Nicaragua Routinely Violates the Human Rights of Immigrants

Nicaragua has faced international criticism for its treatment of migrants and refugees.
Nicaragua has faced international criticism for its treatment of migrants and refugees (Confidencial).


The Nicaraguan government has violated the human rights of Cuban, Haitian, and African immigrants on their way to the United States, the Inter-American Commission on Human Rights (IACHR) warned Wednesday.

The allegation was made by Enrique Gil, the IACHR’s representative, who pointed out that the attitude of the Nicaraguan government reflects “a wide range of violations of the rights of immigrants” who find themselves “in a situation that is pitiful, and contrary to the standards of the inter-American system,” said Gil, who is in Panama attending a commission meeting.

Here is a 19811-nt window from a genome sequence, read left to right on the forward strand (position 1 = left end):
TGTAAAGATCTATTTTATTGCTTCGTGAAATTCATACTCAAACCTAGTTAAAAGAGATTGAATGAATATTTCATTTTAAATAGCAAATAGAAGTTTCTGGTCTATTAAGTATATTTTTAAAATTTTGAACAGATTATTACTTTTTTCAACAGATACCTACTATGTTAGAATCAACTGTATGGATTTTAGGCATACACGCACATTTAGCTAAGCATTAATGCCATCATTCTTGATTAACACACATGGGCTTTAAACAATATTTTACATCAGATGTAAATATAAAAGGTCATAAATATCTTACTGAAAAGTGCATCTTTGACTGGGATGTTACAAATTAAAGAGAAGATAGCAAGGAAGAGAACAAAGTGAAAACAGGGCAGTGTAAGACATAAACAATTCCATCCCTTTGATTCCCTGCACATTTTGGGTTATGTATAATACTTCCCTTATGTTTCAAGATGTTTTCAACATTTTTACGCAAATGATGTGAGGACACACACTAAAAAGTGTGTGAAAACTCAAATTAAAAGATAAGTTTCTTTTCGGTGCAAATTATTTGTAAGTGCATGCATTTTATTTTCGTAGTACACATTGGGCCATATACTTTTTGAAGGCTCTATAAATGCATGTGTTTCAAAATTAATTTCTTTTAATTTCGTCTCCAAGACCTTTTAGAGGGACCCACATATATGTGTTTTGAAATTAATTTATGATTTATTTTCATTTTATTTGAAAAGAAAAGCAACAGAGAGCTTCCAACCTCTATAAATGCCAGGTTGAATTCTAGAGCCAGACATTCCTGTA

Among the cases that the IACHR cited was a November 2014 incident, in which the Nicaraguan government blocked the passage of Cuban, Haitian, African and Asian immigrants trying to reach the United States. The Nicaraguan authorities alleged that these people were violating their national sovereignty.

The border closing of the Central American nation caused thousands of immigrants to be stranded in Colombia, Panama, and Costa Rica, and strained diplomatic relations between these countries.

Another fact highlighted by the IACHR on Wednesday during the session was the murder of eight African migrants on August 4, in addition to the arrests of people providing assistance to immigrants

“It is such a serious situation and a humanitarian horror that the whole world must know what is happening in the state of Nicaragua,” said Margarette May Macaulay, director of the rights of women and people of African descent for the IACHR.

The Nicaraguan government did not send a representative to the commission meeting, a fact which was lamented by the members of the IACHR as well as by observers. “The Nicaraguan State has been extremely insensitive to immigrants, closing its doors to them, and rejecting them in a total act of discrimination” said Marco Carmona, who is executive secretary of the Permanent Commission on Human Rights of Nicaragua.

Source: The Press

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